Pray for opportunities to speak of His preeminence to others, remembering that they will see Him in your actions as well as your words.

For Further Study:

Read Job 38:42:6

How did God convince Job of His surpassing knowledge and power?

What was Job’s response?

 

John MacArthur – Living to the Glory of God

John MacArthur

God chose us “to the praise of the glory of His grace, which He freely bestowed on us in [His beloved Son]” (Eph. 1:6).

Englishman Henry Martyn served as a missionary in India and Persia in the late eighteenth and early nineteenth centuries. Upon his arrival in Calcutta, he cried out “Let me burn out for God.” As he watched the people prostrating themselves before their pagan idols and heard blasphemy uttered against Christ, he wrote, “This excited more horror in me than I can well express. . . . I could not endure existence if Jesus was not glorified; it would be hell to me, if He were to be always thus dishonored” (John Stott, Our Guilty Silence [InterVarsity, 1967], pp. 21-22).

Martyn had a passion for God’s glory–and he was in good company. Angels glorify God (Luke 2:14), as do the heavens (Ps. 19:1) and even animals (Isa. 43:20). But as a believer, you glorify God in a unique way because you are a testimony to His redeeming grace.

You were created for the purpose of glorifying God–even in the most mundane activities of life, such as eating and drinking (1 Cor. 10:31). You are to flee immorality so you can glorify God in your body (1 Cor. 6:19- 20). You are to walk worthy of your calling “that the name of our Lord Jesus may be glorified” (2 Thess. 1:12).

Glorifying God is an enormous privilege and an awesome responsibility. When others see His character on display in your life, it reminds them of His power, goodness, and grace. But when they don’t, it dishonors God and calls His character into question.

Aim your life at God’s glory and make it the standard by which you evaluate everything you do.

Suggestions for Prayer:

Thank the Lord for the privilege of glorifying Him.

Ask Him to show you any areas of your life that do not honor Him.

Find a trusted Christian friend who will pray with you and hold you accountable for the areas you know need to change.

For Further Study:

Read Exodus 33:12-34:8

What did Moses request?

What was God’s response and what does it teach us about His glory?

 

John MacArthur – Christ’s Radiance and Representation

John MacArthur

“He is the radiance of His glory and the exact representation of His nature” (Heb. 1:3).

Just as the rays of the sun give light, warmth, life, and growth to the earth, so Jesus Christ is the glorious light of God shining into the hearts of men and women. As “the radiance of God’s glory,” Jesus expresses God to us. No one can see God in HIs full glory; no one ever will. The radiance of that glory that reaches us from God appears in the Person of Jesus Christ.

Just as the sun was never without and can never be separated from its brightness, so God was never without and cannot be separated from the glory of Christ. Never was God without Him or He without God, and never in any way can He be separated from God. Yet the brightness of the sun is not the sun, and neither is Jesus exactly the same as God in that sense. He is fully and absolutely God, yet as a distinct Person within the triune Godhead.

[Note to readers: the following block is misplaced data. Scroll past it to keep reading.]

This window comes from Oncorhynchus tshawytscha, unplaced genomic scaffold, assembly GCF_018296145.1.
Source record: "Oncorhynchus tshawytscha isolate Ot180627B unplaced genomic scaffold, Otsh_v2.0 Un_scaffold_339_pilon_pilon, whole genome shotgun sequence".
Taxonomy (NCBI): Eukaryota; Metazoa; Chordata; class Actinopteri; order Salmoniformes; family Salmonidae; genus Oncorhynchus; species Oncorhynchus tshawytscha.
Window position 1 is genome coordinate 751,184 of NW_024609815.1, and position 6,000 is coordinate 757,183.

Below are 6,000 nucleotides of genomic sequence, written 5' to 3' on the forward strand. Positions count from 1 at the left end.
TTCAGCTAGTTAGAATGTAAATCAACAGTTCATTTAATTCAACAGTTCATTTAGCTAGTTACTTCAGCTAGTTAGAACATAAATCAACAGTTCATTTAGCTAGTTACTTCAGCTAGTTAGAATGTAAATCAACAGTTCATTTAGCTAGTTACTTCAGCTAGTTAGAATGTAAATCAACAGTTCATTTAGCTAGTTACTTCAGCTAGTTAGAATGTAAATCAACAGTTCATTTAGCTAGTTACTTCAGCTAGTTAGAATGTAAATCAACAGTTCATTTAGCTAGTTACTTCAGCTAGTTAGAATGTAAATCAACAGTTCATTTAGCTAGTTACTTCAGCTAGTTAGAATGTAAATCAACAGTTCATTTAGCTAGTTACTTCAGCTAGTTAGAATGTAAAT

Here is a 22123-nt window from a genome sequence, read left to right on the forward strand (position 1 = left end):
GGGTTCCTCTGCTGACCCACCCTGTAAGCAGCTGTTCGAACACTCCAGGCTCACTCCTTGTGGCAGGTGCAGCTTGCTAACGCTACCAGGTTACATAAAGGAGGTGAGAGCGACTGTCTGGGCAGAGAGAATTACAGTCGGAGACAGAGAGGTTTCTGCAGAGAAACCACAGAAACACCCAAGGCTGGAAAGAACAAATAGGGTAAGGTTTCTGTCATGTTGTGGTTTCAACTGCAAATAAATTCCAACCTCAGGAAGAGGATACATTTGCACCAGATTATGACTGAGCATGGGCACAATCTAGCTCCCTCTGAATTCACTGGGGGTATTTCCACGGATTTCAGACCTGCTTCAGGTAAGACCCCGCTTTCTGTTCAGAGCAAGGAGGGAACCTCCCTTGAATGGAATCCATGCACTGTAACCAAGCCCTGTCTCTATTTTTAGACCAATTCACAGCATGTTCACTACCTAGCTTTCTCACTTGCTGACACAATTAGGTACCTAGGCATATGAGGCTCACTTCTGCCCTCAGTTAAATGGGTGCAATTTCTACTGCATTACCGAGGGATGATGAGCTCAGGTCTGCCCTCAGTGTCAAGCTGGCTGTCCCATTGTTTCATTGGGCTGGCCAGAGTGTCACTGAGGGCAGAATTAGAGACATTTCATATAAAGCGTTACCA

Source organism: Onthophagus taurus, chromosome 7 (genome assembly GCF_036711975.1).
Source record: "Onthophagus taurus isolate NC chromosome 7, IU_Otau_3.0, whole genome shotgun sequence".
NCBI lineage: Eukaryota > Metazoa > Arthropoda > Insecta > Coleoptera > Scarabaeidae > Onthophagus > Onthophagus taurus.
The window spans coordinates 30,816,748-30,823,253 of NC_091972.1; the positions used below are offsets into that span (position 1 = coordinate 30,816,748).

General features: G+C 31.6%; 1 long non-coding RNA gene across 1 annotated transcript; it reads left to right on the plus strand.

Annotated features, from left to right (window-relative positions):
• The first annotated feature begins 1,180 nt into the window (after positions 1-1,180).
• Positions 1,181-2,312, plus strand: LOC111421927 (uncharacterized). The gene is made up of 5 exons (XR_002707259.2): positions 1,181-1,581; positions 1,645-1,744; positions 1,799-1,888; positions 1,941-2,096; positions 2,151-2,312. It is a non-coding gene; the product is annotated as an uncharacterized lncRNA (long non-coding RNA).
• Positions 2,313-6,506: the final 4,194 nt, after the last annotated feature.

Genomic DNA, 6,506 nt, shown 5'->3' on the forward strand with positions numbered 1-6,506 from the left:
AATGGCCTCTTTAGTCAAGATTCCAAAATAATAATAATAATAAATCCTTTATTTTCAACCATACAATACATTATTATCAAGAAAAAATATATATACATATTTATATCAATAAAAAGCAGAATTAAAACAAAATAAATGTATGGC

Jesus said, “I am the light of the world; he who follows Me shall not walk in the darkness, but shall have the light of life” (John 8:12). As the radiance of God’s glory, Christ can transmit that light into your life and mine so that we can radiate the glory of God to a dark world.

In using the term “exact representation” to describe Christ’s relationship to God’s nature, the writer employs terminology usually associated with an impression reproduced on a seal by a die or stamp. Jesus Christ is the reproduction of God–the perfect, personal imprint of God in time and space.

How wonderful to realize that Jesus Christ, who is both the full expression of God and exact reproduction of God’s nature in human history, can come into our lives and give us light to see and to know God! His light is the source of our spiritual life. And His light gives us purpose, meaning, happiness, peace, joy, fellowship, everything–for all eternity.

Suggestion for Prayer:

Thank God that He determined to become a man so we could know what He is like.

For Further Study:

Read 2 Corinthians 4:3-6 and note who allows people to see or not see spiritually.

 

Max Lucado – Declare His Glory

Max Lucado

Look around. People thrash about in seas of guilt, anger, despair. Life isn’t working.  We’re drowning fast. But God can rescue us. And only one message matters.  His!  We need to see God’s glory.

Make no mistake.  God has no ego problem. He doesn’t reveal His glory for His good. We need to witness it for ours. We need a strong hand to pull us into a safe boat. And once aboard, what becomes our priority?

Simple. Promote God. We declare, “Hey, strong boat over here!  Able pilot! He can pull you out!”

1 Chronicles 16:24 says, “Declare His glory among the nations, His marvelous deeds among all peoples.” If we boast at all, we boast in the Lord!

Psalm 115:1 says, “Not to us, O Lord, not to us, but to Your name give glory because of Your lovingkindness, because of Your truth.”

Declare His glory!

From When God Whispers Your Name